[Edited at 2015-07-03 03:24 GMT]


I would try to get clients from USA. I don't work with clients from my own country (Latvia) because they simply cannot afford to pay a decent rate, and I prefer clients from USA, UK and Germany. I think that a technical translator should be in demand,.


 

Elif Baykara Narbay  Identity Verified
Turkey
Local time: 00:09
German to Turkish
+ ...
Aiming a good agency is the only definite way to find one. Jul 3, 2015

jackal99 wrote:

You may know very well that getting registered in an agency is difficult, getting regular jobs is more difficult. I specialize in technical content (I have Ph.D. in a field of science and engineering), so finding the right client is very hard; at the very least I need to register for an agency as end clients (mostly government agencies, companies, universities) don't want to pay a random freelance translator but is almost mandated to pay a company that has good quality control.

[Edited at 2015-07-03 03:24 GMT]


It is better to consider this bully agency (I liked this term) as an inconvenient professional experience. No matter how good or how experienced a translator you are, you will be able to find a good agency only if you aim one. The starting point is your self-rating.icon_smile.gif

As a patent translator with a science background myself, I know that Japanese-English language pair would provide many opportunities. It may be better to have some extra cash instead of nothing. But it is way better to get paid the amount your work is worth.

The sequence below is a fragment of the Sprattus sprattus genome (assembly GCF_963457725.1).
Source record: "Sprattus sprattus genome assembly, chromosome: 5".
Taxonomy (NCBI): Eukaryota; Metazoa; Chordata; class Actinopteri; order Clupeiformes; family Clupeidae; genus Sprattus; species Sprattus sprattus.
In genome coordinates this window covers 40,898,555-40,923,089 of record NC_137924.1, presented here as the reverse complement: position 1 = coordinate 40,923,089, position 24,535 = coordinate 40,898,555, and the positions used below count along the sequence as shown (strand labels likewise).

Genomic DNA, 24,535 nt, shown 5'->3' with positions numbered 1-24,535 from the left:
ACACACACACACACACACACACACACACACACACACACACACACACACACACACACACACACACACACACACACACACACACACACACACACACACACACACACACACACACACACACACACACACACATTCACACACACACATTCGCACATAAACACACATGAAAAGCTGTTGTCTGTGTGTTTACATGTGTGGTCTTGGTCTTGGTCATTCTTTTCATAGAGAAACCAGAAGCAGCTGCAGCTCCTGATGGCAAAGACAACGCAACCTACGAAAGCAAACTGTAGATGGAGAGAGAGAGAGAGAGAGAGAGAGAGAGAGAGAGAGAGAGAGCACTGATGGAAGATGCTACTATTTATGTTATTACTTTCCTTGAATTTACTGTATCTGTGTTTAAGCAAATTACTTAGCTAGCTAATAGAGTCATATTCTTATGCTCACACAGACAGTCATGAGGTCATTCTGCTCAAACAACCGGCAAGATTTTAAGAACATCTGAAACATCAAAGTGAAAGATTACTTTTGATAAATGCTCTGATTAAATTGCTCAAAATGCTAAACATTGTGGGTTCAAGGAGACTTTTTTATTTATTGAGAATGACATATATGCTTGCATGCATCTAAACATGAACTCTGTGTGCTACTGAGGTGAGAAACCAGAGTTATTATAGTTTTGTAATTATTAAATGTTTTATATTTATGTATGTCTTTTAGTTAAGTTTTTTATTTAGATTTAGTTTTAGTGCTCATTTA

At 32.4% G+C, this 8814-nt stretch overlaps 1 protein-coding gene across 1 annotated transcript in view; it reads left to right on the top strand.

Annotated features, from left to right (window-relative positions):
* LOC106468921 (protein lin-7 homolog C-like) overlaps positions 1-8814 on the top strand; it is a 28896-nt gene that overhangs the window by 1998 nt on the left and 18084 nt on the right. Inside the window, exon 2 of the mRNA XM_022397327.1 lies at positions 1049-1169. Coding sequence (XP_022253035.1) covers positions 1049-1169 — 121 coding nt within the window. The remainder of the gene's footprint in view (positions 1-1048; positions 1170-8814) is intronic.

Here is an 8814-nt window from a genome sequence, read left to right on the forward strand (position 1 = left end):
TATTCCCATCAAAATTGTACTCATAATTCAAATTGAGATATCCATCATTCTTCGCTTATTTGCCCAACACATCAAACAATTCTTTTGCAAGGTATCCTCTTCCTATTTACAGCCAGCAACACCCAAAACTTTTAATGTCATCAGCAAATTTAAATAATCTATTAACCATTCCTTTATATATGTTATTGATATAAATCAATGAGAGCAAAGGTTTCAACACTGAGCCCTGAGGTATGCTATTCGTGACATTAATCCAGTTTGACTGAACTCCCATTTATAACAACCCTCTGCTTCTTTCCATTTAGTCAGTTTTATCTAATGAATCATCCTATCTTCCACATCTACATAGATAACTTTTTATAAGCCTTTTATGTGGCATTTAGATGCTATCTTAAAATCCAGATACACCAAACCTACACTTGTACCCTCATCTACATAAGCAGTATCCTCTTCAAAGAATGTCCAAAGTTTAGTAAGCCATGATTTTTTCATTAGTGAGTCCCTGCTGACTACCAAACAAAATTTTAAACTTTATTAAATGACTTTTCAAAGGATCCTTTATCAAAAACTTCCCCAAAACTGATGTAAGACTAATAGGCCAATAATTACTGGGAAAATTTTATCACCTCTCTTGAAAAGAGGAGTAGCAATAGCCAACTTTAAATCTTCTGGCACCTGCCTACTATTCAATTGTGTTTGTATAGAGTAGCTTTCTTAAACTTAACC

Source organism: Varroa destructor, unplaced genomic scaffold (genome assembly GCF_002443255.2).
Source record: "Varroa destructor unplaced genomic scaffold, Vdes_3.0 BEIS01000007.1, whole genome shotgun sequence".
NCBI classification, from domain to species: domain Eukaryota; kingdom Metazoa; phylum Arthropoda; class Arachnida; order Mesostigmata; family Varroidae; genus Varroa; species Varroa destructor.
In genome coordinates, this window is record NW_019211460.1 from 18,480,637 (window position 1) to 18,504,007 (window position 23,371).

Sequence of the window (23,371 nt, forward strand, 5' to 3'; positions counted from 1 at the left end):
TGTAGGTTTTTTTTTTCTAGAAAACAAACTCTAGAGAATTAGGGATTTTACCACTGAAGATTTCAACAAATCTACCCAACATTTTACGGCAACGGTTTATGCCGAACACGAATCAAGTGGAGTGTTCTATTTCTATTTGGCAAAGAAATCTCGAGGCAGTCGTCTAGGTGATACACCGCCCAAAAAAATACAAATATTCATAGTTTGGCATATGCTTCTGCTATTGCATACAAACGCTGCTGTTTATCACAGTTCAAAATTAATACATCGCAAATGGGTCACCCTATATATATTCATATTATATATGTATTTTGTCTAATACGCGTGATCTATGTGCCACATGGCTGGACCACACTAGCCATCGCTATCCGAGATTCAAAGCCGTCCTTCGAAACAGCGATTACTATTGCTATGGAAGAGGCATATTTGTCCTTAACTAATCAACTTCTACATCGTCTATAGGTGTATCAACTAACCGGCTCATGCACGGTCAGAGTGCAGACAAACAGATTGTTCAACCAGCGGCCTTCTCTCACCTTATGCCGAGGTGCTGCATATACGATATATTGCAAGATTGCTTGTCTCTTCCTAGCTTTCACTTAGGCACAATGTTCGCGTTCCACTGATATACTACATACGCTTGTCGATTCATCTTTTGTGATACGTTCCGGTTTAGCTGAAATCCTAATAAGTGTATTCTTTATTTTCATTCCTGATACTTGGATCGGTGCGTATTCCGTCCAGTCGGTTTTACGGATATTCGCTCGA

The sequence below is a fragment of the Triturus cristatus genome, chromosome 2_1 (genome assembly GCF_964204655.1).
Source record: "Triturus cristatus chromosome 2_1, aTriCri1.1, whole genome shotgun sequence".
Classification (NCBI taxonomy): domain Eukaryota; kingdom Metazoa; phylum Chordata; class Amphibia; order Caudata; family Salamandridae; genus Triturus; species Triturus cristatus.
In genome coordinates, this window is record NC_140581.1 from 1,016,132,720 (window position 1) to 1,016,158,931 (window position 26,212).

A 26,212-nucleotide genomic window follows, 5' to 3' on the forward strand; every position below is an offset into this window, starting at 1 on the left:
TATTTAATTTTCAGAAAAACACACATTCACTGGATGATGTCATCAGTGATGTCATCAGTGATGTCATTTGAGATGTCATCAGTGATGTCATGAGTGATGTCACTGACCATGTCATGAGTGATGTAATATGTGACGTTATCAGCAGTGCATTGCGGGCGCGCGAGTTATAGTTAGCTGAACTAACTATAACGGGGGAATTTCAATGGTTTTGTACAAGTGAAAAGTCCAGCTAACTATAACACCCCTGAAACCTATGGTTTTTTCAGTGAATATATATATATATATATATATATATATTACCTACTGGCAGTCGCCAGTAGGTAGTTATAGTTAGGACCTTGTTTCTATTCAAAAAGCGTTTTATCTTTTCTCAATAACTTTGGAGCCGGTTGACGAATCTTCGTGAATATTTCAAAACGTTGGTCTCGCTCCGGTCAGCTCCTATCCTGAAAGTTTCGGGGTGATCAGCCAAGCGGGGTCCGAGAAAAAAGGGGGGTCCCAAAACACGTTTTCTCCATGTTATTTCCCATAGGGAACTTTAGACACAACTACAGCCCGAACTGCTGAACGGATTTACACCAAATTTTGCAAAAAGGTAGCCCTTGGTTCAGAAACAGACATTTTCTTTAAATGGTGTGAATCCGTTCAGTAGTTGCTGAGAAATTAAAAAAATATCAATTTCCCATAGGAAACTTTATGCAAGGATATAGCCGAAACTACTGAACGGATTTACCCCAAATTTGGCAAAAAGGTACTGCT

[Edited at 2015-07-03 05:31 GMT]


 

Maija Cirule  Identity Verified
Latvia
Local time: 23:09
Member (2014)
German to English
+ ...
Exactly so Jul 3, 2015

[quote]Elif Baykara wrote:

jackal99 wrote:

The starting point is your self-rating.icon_smile.gif

As a patent translator with a science background myself, I know that Japanese-English language pair would provide many opportunities. It may be better to have some extra cash instead of nothing. But it is way better to get paid the amount your work is worth.

[Edited at 2015-07-03 05:31 GMT]


if you don't respect yourself nobody else will. Don't present yourself as a beggar who can't be chooser as it is the worst possible policy regarding relations with clients. Of course, it's just my 2 cents:)